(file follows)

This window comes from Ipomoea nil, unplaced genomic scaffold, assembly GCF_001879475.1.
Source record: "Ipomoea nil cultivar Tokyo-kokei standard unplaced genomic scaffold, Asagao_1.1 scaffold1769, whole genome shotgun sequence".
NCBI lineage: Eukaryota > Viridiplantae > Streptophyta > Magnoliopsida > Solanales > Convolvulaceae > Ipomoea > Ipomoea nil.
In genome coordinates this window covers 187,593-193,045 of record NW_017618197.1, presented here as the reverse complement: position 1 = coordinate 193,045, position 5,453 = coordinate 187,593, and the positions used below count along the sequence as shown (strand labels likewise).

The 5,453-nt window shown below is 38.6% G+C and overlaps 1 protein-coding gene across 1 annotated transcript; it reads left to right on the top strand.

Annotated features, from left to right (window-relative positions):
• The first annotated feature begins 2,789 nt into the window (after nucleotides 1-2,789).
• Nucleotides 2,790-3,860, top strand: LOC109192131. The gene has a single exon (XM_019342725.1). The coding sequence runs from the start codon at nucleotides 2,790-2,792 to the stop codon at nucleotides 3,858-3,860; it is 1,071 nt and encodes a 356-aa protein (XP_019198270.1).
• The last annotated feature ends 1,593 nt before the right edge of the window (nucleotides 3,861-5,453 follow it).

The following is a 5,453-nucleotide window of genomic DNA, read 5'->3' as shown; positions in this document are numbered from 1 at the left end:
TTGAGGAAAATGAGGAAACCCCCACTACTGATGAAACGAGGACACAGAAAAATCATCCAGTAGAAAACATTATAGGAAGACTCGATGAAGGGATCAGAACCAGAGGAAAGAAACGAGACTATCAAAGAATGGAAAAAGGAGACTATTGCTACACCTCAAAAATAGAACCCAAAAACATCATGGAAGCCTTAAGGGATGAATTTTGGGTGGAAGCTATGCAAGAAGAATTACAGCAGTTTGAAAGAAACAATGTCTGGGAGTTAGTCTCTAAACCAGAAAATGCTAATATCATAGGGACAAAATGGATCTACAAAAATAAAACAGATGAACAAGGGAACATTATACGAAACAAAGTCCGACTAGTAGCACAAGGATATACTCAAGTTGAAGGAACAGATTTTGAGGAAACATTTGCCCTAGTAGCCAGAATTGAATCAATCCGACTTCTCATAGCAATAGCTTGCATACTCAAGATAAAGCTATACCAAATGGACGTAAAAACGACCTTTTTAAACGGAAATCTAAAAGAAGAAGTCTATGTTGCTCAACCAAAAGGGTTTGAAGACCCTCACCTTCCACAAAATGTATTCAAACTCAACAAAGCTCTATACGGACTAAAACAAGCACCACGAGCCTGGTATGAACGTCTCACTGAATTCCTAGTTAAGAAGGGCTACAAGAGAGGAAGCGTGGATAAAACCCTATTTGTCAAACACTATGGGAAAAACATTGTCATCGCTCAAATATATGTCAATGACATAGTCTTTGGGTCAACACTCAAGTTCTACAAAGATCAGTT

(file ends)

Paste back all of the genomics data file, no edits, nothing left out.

This window comes from Ipomoea nil, unplaced genomic scaffold, assembly GCF_001879475.1.
Source record: "Ipomoea nil cultivar Tokyo-kokei standard unplaced genomic scaffold, Asagao_1.1 scaffold1769, whole genome shotgun sequence".
NCBI lineage: Eukaryota > Viridiplantae > Streptophyta > Magnoliopsida > Solanales > Convolvulaceae > Ipomoea > Ipomoea nil.
In genome coordinates this window covers 187,593-193,045 of record NW_017618197.1, presented here as the reverse complement: position 1 = coordinate 193,045, position 5,453 = coordinate 187,593, and the positions used below count along the sequence as shown (strand labels likewise).

The 5,453-nt window shown below is 38.6% G+C and overlaps 1 protein-coding gene across 1 annotated transcript; it reads left to right on the top strand.

Annotated features, from left to right (window-relative positions):
• The first annotated feature begins 2,789 nt into the window (after nucleotides 1-2,789).
• Nucleotides 2,790-3,860, top strand: LOC109192131. The gene has a single exon (XM_019342725.1). The coding sequence runs from the start codon at nucleotides 2,790-2,792 to the stop codon at nucleotides 3,858-3,860; it is 1,071 nt and encodes a 356-aa protein (XP_019198270.1).
• The last annotated feature ends 1,593 nt before the right edge of the window (nucleotides 3,861-5,453 follow it).

The following is a 5,453-nucleotide window of genomic DNA, read 5'->3' as shown; positions in this document are numbered from 1 at the left end:
TTGAGGAAAATGAGGAAACCCCCACTACTGATGAAACGAGGACACAGAAAAATCATCCAGTAGAAAACATTATAGGAAGACTCGATGAAGGGATCAGAACCAGAGGAAAGAAACGAGACTATCAAAGAATGGAAAAAGGAGACTATTGCTACACCTCAAAAATAGAACCCAAAAACATCATGGAAGCCTTAAGGGATGAATTTTGGGTGGAAGCTATGCAAGAAGAATTACAGCAGTTTGAAAGAAACAATGTCTGGGAGTTAGTCTCTAAACCAGAAAATGCTAATATCATAGGGACAAAATGGATCTACAAAAATAAAACAGATGAACAAGGGAACATTATACGAAACAAAGTCCGACTAGTAGCACAAGGATATACTCAAGTTGAAGGAACAGATTTTGAGGAAACATTTGCCCTAGTAGCCAGAATTGAATCAATCCGACTTCTCATAGCAATAGCTTGCATACTCAAGATAAAGCTATACCAAATGGACGTAAAAACGACCTTTTTAAACGGAAATCTAAAAGAAGAAGTCTATGTTGCTCAACCAAAAGGGTTTGAAGACCCTCACCTTCCACAAAATGTATTCAAACTCAACAAAGCTCTATACGGACTAAAACAAGCACCACGAGCCTGGTATGAACGTCTCACTGAATTCCTAGTTAAGAAGGGCTACAAGAGAGGAAGCGTGGATAAAACCCTATTTGTCAAACACTATGGGAAAAACATTGTCATCGCTCAAATATATGTCAATGACATAGTCTTTGGGTCAACACTCAAGTTCTACAAAGATCAGTT